We knew we’d crossed the border this morning when the graffiti petered out, the towns started looking so much cleaner, and the cars on the roads got fancier. Yup, we left Belgium behind and crossed into Luxembourg today and the difference is quite astounding. Gone is the awkwardness and discomfort we felt in Belgium, replaced instead with our more usual sense of joy and excitement at being in a new country! So far Luxembourg is proving to be a great little place, and we can’t wait to see more.


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Often eclipsed by its larger and more illustrious neighbours, Luxembourg forms the last of the famed BeNeLux triad and is reputed to be one Europe’s prettiest little* countries. With a population of just over 500,000, it’s also a rather rich little country, boasting the world’s second highest per capita income** (only Dubai’s is higher). Walking through the nation’s capital, Luxembourg City, today we noticed the wealth in a myriad of little ways: the clean streets, the lack of graffiti, the haute couture shops lining the streets, and the abundance of flashy cars (think Porsches, Ferraris, and the like). Not that things are overly pretentious, there’s enough “normal” people, cars, and shops around that it just feels like we’re visiting the “nice” part of town.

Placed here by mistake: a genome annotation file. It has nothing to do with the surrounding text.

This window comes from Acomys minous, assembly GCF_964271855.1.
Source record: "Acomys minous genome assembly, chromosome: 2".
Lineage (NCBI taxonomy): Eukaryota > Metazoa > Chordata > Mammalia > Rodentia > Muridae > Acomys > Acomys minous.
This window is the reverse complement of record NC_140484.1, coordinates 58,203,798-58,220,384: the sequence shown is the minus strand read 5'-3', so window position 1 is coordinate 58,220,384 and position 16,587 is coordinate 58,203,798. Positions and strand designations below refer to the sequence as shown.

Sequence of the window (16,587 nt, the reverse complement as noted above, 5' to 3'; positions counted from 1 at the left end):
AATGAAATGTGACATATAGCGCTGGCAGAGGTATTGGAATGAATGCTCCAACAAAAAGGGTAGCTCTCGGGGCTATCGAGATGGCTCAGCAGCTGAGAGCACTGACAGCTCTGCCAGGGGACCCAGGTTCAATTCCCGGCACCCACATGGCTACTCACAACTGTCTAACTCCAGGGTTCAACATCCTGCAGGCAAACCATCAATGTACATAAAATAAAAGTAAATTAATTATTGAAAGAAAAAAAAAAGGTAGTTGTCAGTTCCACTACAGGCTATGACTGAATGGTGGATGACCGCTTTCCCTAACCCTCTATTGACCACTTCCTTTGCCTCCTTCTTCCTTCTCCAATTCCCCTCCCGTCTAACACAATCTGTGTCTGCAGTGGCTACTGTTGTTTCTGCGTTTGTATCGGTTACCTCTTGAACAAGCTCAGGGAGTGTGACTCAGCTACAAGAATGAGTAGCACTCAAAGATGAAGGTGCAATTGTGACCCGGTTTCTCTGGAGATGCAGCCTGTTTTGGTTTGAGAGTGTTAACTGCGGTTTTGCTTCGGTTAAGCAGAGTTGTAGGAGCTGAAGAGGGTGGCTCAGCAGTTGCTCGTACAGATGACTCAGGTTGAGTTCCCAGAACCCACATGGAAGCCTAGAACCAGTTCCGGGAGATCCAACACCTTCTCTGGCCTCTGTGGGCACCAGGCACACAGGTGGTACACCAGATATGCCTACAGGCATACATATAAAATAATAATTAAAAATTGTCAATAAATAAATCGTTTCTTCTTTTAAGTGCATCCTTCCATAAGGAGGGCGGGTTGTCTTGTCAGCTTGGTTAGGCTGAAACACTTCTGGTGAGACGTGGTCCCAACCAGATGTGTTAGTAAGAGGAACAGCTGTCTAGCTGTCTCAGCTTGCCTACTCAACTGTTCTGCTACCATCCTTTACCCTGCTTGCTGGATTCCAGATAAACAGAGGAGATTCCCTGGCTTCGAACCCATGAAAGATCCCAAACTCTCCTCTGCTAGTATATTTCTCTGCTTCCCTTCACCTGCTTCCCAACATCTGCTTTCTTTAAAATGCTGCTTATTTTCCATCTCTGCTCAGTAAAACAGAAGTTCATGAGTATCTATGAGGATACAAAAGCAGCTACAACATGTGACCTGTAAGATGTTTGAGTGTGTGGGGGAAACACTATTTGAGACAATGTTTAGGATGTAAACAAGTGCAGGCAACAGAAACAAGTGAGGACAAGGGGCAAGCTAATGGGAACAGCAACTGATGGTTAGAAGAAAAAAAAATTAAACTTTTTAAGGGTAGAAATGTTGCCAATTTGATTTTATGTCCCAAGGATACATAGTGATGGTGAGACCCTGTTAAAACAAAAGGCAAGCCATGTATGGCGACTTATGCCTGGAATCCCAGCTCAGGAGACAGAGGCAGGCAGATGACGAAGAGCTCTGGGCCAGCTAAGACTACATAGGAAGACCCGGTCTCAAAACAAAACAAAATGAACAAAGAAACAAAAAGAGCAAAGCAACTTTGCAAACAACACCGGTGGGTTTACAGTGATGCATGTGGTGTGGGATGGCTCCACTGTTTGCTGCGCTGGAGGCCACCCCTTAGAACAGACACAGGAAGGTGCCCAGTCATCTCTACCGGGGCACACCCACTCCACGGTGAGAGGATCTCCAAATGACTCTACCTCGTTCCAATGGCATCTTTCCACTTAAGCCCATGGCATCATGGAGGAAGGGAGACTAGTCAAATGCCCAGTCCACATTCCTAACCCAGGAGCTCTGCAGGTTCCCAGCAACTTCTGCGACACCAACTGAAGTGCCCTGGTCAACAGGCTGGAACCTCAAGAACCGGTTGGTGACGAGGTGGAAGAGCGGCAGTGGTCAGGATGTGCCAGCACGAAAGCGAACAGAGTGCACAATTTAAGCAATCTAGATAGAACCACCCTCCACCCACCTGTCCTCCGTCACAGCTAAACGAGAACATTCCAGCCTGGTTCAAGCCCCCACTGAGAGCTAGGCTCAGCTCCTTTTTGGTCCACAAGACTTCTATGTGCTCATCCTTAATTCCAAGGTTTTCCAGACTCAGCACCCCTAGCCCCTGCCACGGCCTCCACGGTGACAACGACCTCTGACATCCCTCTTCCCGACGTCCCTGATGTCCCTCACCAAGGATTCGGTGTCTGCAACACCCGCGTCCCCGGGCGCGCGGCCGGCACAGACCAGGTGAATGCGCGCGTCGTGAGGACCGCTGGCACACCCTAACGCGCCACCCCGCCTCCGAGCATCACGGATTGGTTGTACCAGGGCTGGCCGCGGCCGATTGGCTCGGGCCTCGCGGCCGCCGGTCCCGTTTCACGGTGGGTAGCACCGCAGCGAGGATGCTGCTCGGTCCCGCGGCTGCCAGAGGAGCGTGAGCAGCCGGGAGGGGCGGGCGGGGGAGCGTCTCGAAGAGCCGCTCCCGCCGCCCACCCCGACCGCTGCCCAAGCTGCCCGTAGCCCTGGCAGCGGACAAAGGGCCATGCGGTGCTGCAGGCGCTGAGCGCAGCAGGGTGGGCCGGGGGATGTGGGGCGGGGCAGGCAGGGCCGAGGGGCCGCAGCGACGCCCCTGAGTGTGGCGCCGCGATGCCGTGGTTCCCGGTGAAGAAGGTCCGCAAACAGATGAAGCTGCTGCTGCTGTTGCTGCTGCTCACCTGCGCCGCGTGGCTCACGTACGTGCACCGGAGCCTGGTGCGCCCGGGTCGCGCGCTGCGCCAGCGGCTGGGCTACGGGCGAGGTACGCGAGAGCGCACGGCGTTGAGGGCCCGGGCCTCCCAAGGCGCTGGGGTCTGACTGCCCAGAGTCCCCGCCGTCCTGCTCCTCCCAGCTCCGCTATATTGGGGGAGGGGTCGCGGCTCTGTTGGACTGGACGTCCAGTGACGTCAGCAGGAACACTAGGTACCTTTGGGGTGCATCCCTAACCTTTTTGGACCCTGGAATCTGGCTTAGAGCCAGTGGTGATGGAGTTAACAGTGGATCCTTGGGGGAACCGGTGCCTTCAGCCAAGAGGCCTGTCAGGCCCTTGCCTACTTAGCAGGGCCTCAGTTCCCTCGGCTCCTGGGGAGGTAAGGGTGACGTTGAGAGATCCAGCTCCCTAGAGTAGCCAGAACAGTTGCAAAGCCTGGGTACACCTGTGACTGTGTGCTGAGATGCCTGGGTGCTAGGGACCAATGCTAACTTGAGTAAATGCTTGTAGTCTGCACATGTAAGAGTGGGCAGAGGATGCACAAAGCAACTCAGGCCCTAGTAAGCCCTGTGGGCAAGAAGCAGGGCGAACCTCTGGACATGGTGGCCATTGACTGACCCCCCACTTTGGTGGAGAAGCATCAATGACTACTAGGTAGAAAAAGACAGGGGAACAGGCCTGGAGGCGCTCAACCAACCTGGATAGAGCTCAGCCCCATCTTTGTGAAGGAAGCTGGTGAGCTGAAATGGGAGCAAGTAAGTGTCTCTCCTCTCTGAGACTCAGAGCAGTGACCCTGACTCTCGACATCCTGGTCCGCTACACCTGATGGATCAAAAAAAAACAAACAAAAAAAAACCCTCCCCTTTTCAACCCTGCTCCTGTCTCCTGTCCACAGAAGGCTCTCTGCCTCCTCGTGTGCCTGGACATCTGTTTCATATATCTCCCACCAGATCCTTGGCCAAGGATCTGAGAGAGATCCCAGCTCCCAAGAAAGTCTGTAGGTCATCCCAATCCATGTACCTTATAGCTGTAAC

*The whole nation is just 82km long and 57 km wide. 

**Banking, finance, and insurance account for the majority of economic output – Luxembourg is the world’s second largest investment fund centre (after the USA).


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Reflecting its geographic position, Luxembourg’s culture is a fusion of French and Germanic Europe, integrating customs from each of its neighbours. For example, Luxembourg is a trilingual country: Luxembourgish*, French and German are official languages. The food seems to take the best from both worlds too, with sauerkraut and schnitzels sitting on the menu next to escargot and cordon bleu.

*A Germanic language with a bit of a French twist to it, and a few unique bits of its own.


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Interestingly this little nation is the world’s only remaining grand duchy, currently headed by their monarch: Henri, Grand Duke of Luxembourg. We stopped by the Grand Ducal Palace on our tour through Luxembourg City this afternoon. Not that we were allowed into the official residence of the Grand Duke of Luxembourg, but just got to admire it from the outside.


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Like most people who come to Luxembourg we’re staying in the capital, which, with a population of just over 100,000, is small enough to feel intimate and comfortable, but large enough to have everything you need as a visitor. It’s also a very picturesque town, built across the Luxembourg Plateau at the confluence of the Alzette and Pétrusse Rivers, with lots of wide boulevards, green space, and beautiful public spaces.


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One of the nicest public spaces we found was the Place d’Armes, the city’s main square. Once the parade ground for the troops defending the city, this large square is now the beating heart of Luxembourg City.